We take much stick on here for pointing out the bleeding obvious to people seemingly blind to the speculative risks they are taking in certain corners of the equity market.
But we’ll persevere. Here’s the Friday afternoon investor bonfire in iron ore prospect London Mining…
Looking at the sea of red in the markets over the past two days, it is easy to be disheartened. The Dow Jones Industrial Average fell 334 points and the broader S&P 500 was down 2.066 per cent, matching the fall in Germany’s Dax 30 at pixel time.
It is worth putting the fall into context, even if valuation, complacency and the scale of crowded trades all suggest good reasons for concern. Over the past 50 years, the market’s been down this far in a day 289 times, or almost six times a year. It is nasty, but on this basis it looks normal. Read more
Last month, we wondered whether Canada’s anemic job growth, which was mostly being driven by the growth of the part-time labour force, was a cause for worry. While the latest data more than offset August’s remarkable drop in private-sector employment and ease some concerns about the rise of part-timers, they do not change the overall picture. Employment growth has been sluggish, particularly compared to the US.
A few highlights from the latest data: Read more
FT Alphaville presents this guest post by Donald Clarke, professor at George Washington University Law School.
Alibaba shareholders are aware that they can’t elect a board majority even if they hold a majority of shares. But they might be surprised to learn that they can’t even nominate directors—any directors—let alone elect a few to a board minority, no matter how many shares they own. Read more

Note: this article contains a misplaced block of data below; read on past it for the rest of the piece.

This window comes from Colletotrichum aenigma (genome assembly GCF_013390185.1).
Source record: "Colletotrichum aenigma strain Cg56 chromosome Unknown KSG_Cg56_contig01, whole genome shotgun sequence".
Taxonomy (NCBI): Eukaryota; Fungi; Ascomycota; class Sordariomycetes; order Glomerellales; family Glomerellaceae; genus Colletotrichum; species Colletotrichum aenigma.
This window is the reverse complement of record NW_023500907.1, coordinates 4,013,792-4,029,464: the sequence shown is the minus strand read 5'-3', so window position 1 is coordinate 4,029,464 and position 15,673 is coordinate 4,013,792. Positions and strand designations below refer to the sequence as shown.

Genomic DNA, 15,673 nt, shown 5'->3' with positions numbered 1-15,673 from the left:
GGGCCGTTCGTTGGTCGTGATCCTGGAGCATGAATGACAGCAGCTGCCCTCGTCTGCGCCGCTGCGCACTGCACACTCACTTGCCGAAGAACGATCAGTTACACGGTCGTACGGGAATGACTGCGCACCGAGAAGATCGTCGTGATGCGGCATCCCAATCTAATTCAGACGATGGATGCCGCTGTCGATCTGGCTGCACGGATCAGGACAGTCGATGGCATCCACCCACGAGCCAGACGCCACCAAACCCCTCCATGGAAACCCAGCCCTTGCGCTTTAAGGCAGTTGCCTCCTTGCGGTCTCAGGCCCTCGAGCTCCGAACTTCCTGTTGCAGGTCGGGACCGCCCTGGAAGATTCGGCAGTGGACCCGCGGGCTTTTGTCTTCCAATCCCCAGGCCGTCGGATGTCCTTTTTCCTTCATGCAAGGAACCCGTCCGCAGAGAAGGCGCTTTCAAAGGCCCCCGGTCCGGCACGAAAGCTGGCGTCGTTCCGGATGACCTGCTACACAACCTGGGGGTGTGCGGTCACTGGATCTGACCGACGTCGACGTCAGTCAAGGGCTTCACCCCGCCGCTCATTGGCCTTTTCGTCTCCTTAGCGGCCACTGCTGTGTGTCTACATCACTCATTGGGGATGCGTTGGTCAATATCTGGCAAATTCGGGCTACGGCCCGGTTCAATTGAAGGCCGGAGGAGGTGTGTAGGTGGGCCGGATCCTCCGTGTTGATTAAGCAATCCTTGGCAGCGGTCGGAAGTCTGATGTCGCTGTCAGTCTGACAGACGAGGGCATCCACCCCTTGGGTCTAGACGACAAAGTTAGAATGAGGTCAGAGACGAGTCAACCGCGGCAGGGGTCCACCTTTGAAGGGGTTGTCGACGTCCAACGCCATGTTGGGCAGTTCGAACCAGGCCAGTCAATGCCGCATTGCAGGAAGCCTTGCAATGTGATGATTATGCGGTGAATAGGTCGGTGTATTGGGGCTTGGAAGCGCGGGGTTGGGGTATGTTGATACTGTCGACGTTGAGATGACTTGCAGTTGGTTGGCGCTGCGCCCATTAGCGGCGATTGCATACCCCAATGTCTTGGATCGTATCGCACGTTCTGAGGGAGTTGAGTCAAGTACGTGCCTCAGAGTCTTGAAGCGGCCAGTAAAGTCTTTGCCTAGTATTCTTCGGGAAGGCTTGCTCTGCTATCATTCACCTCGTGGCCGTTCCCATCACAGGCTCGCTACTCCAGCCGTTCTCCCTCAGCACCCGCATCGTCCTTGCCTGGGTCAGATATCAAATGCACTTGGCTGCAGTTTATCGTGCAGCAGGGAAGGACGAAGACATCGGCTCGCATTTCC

Live markets commentary from FT.com
Mick Davis, the former head of Xstrata, attempted a dramatic comeback earlier this year, approaching BHP Billiton with an offer to buy a bundle of mines from the world’s largest natural resources group, said people familiar with the matter. BHP rebuffed the bid from X2 Resources, Mr Davis’ new investment vehicle, and instead stuck by a plan to spin-off unwanted assets into a new listed company. (Financial Times)
Brussels is challenging the “double Irish” tax avoidance measure prized by big US tech and pharma groups, putting pressure on Dublin to close it down or face a full-blown investigation. (Financial Times) Read more
FURTHER FURTHER READING
- Ben Bernanke used the code name “Edward Quince” during the financial crisis Read more
A funny thing has happened since the Federal Reserve announced it would begin cutting back on its bond-buying on December 18, 2013: the yield curve has flattened like a pancake.
It begins ominously:
Dancing, or better yet as the beginning of my Investment Outlook suggests, being asked to dance, seems to have become an important part of my life over the past month or so. Having first been asked by my wonderful wife, Sue, and now by Dick Weil and Janus from a business standpoint, I write to you today from my desk in a new Janus office in Newport Beach, California. Read more
From the opening to Mario Draghi’s speech at the Brookings Institution on Thursday:
As I was preparing these comments, I happened to re-read John Maynard Keynes’ open letter to President Franklin D. Roosevelt, published in the New York Times in December 1933. In it, Keynes tells President Roosevelt that the administration is engaged simultaneously in recovery and reform, and identifies a tension between the two. He worries especially about the risk that over-hasty reform impedes recovery. Read more